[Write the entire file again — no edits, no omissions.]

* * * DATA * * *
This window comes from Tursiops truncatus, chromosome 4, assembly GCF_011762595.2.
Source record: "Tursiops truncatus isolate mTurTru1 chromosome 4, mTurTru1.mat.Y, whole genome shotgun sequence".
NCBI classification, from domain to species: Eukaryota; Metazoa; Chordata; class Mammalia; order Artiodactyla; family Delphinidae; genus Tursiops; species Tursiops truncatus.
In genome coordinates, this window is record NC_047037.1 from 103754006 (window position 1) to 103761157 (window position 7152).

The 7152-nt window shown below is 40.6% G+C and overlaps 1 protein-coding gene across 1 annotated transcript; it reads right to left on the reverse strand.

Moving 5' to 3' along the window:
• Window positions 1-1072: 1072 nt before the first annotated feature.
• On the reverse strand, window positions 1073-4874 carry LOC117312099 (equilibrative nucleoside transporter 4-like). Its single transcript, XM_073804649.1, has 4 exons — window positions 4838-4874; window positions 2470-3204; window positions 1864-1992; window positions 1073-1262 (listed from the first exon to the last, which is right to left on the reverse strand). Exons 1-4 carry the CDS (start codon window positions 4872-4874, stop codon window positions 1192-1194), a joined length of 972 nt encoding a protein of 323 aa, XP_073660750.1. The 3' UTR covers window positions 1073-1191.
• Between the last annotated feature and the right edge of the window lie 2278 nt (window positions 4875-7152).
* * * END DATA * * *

This window comes from Tursiops truncatus, chromosome 4, assembly GCF_011762595.2.
Source record: "Tursiops truncatus isolate mTurTru1 chromosome 4, mTurTru1.mat.Y, whole genome shotgun sequence".
NCBI classification, from domain to species: Eukaryota; Metazoa; Chordata; class Mammalia; order Artiodactyla; family Delphinidae; genus Tursiops; species Tursiops truncatus.
In genome coordinates, this window is record NC_047037.1 from 103754006 (window position 1) to 103761157 (window position 7152).

The 7152-nt window shown below is 40.6% G+C and overlaps 1 protein-coding gene across 1 annotated transcript; it reads right to left on the reverse strand.

Moving 5' to 3' along the window:
• Window positions 1-1072: 1072 nt before the first annotated feature.
• On the reverse strand, window positions 1073-4874 carry LOC117312099 (equilibrative nucleoside transporter 4-like). Its single transcript, XM_073804649.1, has 4 exons — window positions 4838-4874; window positions 2470-3204; window positions 1864-1992; window positions 1073-1262 (listed from the first exon to the last, which is right to left on the reverse strand). Exons 1-4 carry the CDS (start codon window positions 4872-4874, stop codon window positions 1192-1194), a joined length of 972 nt encoding a protein of 323 aa, XP_073660750.1. The 3' UTR covers window positions 1073-1191.
• Between the last annotated feature and the right edge of the window lie 2278 nt (window positions 4875-7152).